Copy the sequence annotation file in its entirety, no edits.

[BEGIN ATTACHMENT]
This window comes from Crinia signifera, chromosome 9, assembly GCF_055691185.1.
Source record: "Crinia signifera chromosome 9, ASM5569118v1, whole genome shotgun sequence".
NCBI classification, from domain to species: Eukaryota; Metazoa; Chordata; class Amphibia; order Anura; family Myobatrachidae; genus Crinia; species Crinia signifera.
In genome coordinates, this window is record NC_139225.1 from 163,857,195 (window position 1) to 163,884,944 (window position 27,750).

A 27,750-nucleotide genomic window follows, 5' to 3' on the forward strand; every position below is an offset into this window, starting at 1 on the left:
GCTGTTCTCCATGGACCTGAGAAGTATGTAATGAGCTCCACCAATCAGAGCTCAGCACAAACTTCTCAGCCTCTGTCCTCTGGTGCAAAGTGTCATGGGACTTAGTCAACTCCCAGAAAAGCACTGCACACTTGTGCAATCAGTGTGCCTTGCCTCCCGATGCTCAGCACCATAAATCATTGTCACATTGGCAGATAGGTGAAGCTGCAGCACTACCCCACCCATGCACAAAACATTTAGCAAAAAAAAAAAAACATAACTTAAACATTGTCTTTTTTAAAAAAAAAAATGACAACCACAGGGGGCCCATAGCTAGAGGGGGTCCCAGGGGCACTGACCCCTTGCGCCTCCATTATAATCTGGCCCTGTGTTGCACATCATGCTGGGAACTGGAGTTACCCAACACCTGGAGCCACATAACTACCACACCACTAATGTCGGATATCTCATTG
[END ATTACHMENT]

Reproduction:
This window comes from Crinia signifera, chromosome 9, assembly GCF_055691185.1.
Source record: "Crinia signifera chromosome 9, ASM5569118v1, whole genome shotgun sequence".
NCBI classification, from domain to species: Eukaryota; Metazoa; Chordata; class Amphibia; order Anura; family Myobatrachidae; genus Crinia; species Crinia signifera.
In genome coordinates, this window is record NC_139225.1 from 163,857,195 (window position 1) to 163,884,944 (window position 27,750).

A 27,750-nucleotide genomic window follows, 5' to 3' on the forward strand; every position below is an offset into this window, starting at 1 on the left:
GCTGTTCTCCATGGACCTGAGAAGTATGTAATGAGCTCCACCAATCAGAGCTCAGCACAAACTTCTCAGCCTCTGTCCTCTGGTGCAAAGTGTCATGGGACTTAGTCAACTCCCAGAAAAGCACTGCACACTTGTGCAATCAGTGTGCCTTGCCTCCCGATGCTCAGCACCATAAATCATTGTCACATTGGCAGATAGGTGAAGCTGCAGCACTACCCCACCCATGCACAAAACATTTAGCAAAAAAAAAAAAACATAACTTAAACATTGTCTTTTTTAAAAAAAAAAATGACAACCACAGGGGGCCCATAGCTAGAGGGGGTCCCAGGGGCACTGACCCCTTGCGCCTCCATTATAATCTGGCCCTGTGTTGCACATCATGCTGGGAACTGGAGTTACCCAACACCTGGAGCCACATAACTACCACACCACTAATGTCGGATATCTCATTG